One thing I learned in the business world, is that if you listen to your customers, they will tell you what they want. And THAT is one of the ways I use a search engine. I look at the "not found" results, to see what I need to add. And I look at the "found" results to see what I need to keep.
On the flip side, I notice that by having access to a search window, most people are to lazy to browse through various sections and therefore miss out on a lot of information. So, like many things, there are pro's and con's.
Just my thoughts
Our page views per session have done nothing but climbafter removing site search...
What I am trying to do is the exact oposite. I provide the site search so that the user gets to the product he is looking for faster, with the goal to reduce the number of page views per purchase (and per session).
One thing I do to increase the stickiness is the personalization of some pages, using user profiles and purchase histories. Some users really like.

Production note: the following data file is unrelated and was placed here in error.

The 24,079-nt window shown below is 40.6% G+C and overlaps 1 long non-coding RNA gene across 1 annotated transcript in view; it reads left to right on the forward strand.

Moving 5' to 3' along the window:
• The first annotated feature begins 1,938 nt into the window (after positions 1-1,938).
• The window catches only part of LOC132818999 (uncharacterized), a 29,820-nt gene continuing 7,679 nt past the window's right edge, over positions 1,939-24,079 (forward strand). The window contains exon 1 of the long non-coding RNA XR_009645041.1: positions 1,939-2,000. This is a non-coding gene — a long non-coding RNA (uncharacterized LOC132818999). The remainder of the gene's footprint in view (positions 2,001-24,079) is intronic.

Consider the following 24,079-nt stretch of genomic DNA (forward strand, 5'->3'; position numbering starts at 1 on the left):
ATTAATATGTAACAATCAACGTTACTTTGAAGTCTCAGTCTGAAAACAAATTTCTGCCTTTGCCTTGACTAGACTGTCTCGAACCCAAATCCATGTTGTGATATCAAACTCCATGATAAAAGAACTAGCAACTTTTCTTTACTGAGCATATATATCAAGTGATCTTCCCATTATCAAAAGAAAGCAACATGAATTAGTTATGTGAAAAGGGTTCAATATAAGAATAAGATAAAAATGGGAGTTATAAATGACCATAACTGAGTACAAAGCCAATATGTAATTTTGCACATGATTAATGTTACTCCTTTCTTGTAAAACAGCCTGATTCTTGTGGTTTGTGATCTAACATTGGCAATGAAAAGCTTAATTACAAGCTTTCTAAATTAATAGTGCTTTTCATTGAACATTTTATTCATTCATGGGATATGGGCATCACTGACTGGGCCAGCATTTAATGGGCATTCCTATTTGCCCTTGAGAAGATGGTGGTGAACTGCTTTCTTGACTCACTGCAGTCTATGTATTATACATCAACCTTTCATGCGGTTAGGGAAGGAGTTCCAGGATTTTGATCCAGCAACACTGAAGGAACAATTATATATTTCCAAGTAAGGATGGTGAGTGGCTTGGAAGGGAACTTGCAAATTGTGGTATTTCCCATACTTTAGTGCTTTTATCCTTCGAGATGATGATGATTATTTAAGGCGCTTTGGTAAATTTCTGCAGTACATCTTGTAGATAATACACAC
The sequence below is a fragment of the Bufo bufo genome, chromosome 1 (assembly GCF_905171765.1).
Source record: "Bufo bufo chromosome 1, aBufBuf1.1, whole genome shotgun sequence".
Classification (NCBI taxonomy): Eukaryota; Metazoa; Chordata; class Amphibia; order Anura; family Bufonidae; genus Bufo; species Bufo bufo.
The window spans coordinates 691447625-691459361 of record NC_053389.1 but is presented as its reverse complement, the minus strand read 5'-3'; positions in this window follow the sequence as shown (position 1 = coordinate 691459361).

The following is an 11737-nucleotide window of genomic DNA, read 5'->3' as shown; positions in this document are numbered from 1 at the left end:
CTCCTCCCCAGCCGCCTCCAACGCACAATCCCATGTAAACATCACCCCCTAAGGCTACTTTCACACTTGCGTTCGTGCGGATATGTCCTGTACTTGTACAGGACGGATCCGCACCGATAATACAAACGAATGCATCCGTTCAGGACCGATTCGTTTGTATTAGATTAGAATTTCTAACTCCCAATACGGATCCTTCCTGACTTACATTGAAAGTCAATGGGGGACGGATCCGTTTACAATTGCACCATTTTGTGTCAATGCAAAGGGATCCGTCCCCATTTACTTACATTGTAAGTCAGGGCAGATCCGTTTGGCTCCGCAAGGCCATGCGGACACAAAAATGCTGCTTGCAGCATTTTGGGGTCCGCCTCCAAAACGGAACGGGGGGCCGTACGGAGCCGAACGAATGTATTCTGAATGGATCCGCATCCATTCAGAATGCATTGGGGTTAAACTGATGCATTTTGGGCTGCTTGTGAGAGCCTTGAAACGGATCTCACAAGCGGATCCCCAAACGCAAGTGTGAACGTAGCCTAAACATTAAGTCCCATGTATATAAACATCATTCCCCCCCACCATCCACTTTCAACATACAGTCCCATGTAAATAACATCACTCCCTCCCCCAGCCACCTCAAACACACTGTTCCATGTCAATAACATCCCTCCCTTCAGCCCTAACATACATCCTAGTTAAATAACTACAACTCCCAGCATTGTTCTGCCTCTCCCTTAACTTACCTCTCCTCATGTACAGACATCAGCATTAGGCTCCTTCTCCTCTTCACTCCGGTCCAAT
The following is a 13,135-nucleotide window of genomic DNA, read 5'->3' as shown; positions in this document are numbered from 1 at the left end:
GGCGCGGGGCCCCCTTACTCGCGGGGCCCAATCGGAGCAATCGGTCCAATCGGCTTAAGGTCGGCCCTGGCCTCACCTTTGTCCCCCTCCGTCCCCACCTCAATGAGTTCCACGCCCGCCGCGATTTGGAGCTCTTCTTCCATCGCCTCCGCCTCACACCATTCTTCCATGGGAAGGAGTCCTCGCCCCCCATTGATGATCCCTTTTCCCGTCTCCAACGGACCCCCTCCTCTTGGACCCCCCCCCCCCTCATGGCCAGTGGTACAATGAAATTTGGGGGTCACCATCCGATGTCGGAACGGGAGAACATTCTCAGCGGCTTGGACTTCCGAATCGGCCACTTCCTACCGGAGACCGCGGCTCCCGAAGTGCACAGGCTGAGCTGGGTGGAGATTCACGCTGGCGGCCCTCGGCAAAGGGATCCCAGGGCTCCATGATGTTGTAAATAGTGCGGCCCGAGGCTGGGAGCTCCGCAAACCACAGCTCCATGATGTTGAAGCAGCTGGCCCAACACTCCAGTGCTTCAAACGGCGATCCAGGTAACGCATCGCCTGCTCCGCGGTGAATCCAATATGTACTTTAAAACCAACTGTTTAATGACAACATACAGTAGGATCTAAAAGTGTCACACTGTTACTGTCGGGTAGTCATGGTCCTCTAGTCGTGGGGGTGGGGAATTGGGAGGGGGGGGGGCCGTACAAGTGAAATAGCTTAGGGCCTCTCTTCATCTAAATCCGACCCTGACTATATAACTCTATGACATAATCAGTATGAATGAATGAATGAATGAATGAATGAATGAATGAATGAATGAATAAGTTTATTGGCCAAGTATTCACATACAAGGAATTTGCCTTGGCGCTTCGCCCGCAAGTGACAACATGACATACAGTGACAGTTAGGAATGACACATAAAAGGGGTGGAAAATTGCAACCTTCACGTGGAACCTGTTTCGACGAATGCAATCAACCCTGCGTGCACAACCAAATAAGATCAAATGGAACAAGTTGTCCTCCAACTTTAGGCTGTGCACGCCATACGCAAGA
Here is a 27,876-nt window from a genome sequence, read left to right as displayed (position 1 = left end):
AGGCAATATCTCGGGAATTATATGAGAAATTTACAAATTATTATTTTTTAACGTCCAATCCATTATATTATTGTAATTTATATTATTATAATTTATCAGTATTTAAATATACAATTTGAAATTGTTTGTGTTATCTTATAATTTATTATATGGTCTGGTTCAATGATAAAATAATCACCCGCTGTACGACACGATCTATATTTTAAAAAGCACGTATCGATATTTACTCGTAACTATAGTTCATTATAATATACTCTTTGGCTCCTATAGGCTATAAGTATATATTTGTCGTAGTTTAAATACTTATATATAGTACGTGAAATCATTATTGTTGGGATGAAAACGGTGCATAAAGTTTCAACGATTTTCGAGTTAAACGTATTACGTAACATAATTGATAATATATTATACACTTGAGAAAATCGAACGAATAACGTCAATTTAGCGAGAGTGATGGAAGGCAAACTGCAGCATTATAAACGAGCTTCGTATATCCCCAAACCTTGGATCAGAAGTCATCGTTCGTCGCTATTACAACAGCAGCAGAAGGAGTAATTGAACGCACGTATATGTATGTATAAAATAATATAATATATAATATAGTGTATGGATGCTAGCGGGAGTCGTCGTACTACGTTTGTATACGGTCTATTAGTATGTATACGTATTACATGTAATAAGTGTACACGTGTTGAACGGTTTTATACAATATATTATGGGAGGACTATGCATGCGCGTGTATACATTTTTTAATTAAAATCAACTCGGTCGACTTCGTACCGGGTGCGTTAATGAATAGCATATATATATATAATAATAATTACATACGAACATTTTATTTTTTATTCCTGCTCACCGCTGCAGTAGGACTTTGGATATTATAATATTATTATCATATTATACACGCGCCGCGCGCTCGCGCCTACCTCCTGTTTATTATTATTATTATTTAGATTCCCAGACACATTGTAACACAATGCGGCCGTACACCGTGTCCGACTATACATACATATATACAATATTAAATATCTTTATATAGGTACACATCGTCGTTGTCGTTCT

In forums it works out for me to encourage controversial topics and strong opinions - it makes people more interested and involved, because they need to take position. One Everyman per forum really gets things going :)
If you have an information site, then the best ways to keep people coming back is to ensure that you have fresh content (regular content updates - uh, did it for a while and it's a pain!), easy navigation and even good links (i.e. the hub authority idea).
If it's an e-commerce site, then a product/site search is a must to make sure that users find what they want asap.
IMHO, gimmicks such as games and puzzles are useless unless they're the main feature of your site. Who's going to keep on coming back to your site just because the only good thing is the Tetris Java game? And why would you want them to?
Just my .02€ ;)
I have a lot of would-be sticky features on one of my sites... but newsgroups/forums is where 80% of the traffic hangs out.
That and giving certain people forum administration priviledges... gives them instant expert status, and gives the newsgroup a sense of direction. Find someone respectable but chatty, who couldn't shut up if ordered by Congress. Pretty constant traffic flow, once word gets thru the grapevine.
I feel a site map, onsite search and changes page are absolutely essential for any site of any significance. It's getting so that if I run across a large site without a search I just back out fast - it's just too difficult to go hand searching threw a site for what i need.